WELLINGTON, Kan. (KSNW) – Wellington City Hall now has thermal energy-storing ceiling tiles to help reduce energy use.
These Passive Thermal Energy Storage (PTES) ceiling tiles are similar to how gel packs for cold shipping functions. The tile is composed with a Phase Change Material (PCM) that will absorb heat as it changes from a solid form to liquid. After temperatures in the attic have dropped, the tiles release the stored heat.
This project comes through the Department of Energy and aims to reduce cooling, heating, and electric demand. The goal with these tiles is a 10-20% reduction in use.
“Obviously cost of energy actually gets more expensive the more it’s used. So there’s times during the day where the cost of energy gets pretty spendy. And then, at night, the cost of energy is a lot cheaper. So it’s about normalizing those curves so we can utilize energy and the dollars to make it go a little bit further,” said Jason Newberry, the Interim City Manager for the City of Wellington.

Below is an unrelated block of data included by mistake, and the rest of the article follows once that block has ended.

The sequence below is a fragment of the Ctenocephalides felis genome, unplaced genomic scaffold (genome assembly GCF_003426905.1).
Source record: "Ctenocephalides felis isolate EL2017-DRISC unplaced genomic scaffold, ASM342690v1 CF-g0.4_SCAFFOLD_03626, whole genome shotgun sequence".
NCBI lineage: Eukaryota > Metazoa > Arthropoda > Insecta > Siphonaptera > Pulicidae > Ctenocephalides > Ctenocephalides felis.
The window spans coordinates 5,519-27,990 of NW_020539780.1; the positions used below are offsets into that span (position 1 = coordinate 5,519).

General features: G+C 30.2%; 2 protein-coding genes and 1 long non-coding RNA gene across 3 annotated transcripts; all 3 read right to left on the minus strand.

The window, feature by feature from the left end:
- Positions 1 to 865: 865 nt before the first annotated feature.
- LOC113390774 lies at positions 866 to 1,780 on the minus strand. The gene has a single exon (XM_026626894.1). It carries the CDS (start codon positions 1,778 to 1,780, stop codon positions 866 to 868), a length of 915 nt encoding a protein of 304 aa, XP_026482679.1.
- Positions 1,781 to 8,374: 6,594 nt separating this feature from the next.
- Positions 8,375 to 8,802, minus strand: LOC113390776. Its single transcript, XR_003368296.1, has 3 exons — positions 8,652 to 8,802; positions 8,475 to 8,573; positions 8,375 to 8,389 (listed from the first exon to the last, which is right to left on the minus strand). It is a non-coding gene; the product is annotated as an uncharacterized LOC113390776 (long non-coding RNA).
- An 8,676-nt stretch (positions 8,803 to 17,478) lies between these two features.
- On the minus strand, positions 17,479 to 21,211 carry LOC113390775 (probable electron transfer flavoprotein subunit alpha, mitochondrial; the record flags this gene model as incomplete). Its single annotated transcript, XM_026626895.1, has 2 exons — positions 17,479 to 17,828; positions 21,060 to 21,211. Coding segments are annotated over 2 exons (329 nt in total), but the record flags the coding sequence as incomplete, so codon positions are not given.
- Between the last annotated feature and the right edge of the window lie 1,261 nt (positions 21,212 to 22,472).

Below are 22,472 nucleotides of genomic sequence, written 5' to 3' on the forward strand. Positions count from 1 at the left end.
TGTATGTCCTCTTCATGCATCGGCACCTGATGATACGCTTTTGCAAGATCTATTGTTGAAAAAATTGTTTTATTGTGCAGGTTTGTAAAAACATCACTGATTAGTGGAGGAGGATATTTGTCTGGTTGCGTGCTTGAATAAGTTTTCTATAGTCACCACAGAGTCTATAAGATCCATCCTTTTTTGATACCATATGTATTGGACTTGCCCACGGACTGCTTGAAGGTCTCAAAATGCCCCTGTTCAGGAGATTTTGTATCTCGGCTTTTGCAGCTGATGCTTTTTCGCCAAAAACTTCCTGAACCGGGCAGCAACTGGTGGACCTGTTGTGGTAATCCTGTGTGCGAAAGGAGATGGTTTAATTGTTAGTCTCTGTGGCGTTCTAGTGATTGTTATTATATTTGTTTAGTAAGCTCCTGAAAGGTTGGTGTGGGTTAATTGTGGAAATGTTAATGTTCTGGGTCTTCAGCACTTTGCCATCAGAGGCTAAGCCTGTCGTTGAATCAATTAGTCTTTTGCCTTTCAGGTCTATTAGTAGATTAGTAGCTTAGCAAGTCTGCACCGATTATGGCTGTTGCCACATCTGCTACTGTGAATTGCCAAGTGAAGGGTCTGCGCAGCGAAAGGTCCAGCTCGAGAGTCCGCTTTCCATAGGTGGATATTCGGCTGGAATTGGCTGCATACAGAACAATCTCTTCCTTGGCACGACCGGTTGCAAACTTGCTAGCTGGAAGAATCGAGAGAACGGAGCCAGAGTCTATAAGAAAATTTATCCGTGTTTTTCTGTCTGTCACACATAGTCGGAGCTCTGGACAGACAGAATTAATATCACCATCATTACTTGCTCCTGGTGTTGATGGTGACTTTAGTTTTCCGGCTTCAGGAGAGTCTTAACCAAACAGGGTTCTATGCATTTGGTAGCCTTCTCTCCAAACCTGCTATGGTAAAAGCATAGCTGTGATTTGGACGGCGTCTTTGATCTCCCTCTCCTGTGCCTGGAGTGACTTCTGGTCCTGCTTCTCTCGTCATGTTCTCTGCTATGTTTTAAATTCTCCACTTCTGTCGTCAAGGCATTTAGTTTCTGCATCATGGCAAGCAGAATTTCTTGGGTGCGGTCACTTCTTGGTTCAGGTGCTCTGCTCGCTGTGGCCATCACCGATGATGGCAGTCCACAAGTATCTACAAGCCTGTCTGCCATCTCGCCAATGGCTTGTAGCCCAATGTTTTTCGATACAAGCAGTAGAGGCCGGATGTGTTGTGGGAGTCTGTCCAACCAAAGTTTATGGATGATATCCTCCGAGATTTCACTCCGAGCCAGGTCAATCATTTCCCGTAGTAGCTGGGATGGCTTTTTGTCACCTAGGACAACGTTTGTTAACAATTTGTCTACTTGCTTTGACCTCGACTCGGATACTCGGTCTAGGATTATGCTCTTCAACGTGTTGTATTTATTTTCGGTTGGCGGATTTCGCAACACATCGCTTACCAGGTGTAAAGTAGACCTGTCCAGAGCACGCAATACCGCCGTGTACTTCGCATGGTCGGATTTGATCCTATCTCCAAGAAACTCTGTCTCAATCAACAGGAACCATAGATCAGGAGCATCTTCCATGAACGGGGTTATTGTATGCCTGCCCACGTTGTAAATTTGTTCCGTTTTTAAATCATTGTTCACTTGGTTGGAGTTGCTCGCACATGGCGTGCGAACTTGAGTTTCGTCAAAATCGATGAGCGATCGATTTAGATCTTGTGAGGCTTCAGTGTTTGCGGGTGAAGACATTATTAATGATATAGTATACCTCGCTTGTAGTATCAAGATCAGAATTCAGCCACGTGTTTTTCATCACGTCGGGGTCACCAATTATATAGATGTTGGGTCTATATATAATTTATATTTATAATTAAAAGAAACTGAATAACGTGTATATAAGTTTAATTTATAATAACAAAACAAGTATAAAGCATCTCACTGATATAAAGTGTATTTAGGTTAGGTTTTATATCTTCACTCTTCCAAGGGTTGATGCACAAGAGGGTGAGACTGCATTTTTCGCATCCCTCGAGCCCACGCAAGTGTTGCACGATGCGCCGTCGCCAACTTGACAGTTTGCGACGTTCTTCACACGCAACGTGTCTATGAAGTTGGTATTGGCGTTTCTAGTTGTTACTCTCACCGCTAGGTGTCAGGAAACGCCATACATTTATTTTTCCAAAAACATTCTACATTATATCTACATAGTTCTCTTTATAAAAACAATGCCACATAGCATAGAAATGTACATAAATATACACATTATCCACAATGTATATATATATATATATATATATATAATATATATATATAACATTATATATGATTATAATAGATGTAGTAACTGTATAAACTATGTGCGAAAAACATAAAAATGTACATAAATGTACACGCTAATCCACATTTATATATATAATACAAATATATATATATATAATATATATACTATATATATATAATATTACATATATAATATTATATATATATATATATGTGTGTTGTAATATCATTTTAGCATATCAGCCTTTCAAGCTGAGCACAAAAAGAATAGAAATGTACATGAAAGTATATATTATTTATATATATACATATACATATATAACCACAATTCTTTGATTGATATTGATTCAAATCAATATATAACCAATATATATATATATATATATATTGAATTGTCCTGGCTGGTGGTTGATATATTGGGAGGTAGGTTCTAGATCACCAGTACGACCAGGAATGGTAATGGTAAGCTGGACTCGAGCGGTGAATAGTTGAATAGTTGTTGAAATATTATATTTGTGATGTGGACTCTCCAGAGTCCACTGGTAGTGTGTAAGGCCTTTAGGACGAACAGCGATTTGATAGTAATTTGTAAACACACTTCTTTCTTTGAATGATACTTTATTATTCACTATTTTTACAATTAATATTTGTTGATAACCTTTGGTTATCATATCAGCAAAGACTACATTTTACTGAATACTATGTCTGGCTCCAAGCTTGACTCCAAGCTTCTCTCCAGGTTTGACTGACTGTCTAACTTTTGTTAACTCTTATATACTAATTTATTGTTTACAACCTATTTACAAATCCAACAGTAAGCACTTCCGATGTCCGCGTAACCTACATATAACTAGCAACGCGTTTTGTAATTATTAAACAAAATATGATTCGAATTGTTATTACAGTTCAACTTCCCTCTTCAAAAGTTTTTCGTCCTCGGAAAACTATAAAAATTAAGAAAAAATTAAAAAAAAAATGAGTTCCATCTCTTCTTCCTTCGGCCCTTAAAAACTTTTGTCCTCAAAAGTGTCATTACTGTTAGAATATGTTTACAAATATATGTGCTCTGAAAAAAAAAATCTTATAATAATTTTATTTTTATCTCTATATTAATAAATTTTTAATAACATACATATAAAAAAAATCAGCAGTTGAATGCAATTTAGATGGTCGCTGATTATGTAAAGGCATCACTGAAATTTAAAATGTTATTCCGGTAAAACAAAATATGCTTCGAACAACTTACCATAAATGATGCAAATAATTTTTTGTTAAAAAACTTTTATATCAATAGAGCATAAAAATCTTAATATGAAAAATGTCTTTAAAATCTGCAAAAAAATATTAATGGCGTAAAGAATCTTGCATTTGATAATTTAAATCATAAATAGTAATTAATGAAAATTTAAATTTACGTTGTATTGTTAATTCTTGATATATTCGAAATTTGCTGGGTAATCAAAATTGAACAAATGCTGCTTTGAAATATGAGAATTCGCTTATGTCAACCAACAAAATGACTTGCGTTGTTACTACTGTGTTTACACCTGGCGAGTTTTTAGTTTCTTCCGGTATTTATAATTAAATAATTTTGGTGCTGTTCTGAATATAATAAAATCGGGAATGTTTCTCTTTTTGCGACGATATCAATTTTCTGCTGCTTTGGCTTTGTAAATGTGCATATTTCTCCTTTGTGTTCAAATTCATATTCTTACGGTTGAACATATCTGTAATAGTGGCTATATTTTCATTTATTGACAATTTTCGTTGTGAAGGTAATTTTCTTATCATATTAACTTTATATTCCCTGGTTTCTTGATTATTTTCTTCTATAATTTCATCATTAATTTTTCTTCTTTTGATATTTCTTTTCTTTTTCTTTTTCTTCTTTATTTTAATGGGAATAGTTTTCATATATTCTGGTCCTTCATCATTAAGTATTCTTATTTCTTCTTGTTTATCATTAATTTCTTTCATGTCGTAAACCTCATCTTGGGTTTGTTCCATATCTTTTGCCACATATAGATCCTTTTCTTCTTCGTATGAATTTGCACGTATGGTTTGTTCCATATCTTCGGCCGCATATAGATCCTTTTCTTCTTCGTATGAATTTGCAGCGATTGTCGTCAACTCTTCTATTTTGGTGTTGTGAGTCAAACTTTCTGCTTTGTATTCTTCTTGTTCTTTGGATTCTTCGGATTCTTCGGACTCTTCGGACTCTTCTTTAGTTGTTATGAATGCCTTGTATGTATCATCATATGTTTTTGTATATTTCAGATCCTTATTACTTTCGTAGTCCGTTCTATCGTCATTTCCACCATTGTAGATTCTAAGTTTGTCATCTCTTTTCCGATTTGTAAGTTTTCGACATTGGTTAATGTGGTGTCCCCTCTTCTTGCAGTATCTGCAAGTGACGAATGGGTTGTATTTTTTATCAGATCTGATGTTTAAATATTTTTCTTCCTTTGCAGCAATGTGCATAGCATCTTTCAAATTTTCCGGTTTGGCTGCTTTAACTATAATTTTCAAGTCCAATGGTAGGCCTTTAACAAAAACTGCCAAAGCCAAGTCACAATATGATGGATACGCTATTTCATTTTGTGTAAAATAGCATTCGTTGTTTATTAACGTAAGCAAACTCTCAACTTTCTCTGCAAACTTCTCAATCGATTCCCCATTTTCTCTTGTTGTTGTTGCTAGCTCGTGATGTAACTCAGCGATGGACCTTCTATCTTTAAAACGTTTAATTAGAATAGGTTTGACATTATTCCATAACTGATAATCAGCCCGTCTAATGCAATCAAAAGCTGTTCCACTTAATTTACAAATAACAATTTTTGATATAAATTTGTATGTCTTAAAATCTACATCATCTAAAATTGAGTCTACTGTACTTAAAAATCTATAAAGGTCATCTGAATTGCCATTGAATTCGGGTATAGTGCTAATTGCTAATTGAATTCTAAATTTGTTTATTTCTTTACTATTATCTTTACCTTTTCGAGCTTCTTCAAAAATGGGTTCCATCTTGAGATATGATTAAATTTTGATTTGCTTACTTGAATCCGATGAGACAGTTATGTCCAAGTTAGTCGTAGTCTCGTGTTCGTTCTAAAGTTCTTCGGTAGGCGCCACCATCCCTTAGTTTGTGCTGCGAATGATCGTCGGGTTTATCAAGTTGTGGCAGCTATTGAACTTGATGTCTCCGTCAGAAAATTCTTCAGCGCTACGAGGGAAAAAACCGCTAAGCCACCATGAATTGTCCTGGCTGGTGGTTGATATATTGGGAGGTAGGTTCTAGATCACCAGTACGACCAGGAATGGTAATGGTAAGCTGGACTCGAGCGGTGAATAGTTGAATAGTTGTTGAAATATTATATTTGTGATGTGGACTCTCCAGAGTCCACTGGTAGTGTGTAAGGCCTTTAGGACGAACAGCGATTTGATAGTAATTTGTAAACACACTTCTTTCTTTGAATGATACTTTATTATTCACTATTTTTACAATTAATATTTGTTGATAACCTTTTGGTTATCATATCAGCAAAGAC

The tile installed at City Hall is placed above the existing tile and under the fiberglass insulation throughout the building.
The City is working with Templock and Sumner County to produce over 85,000 square feet to be installed and tested in six public sector buildings.
“Having the opportunity to test this tile in so many different commercial applications is a game changer,” said Stacy Davis, Executive Director, Sumner County Economic Development Commission. “With the anticipated results in energy savings, existing commercial buildings can become more financially viable to operate, with increased comfort and performance.”
As a partner, the City feeds back information to show experts how much energy they’re actually using.
The project team will continue to install the tile over the next several months. At the end of the three-year field-testing and validation study, the energy efficiency and demand flexibility performance results will be published.
Wellington is the first site in Kansas to test these ceiling tiles.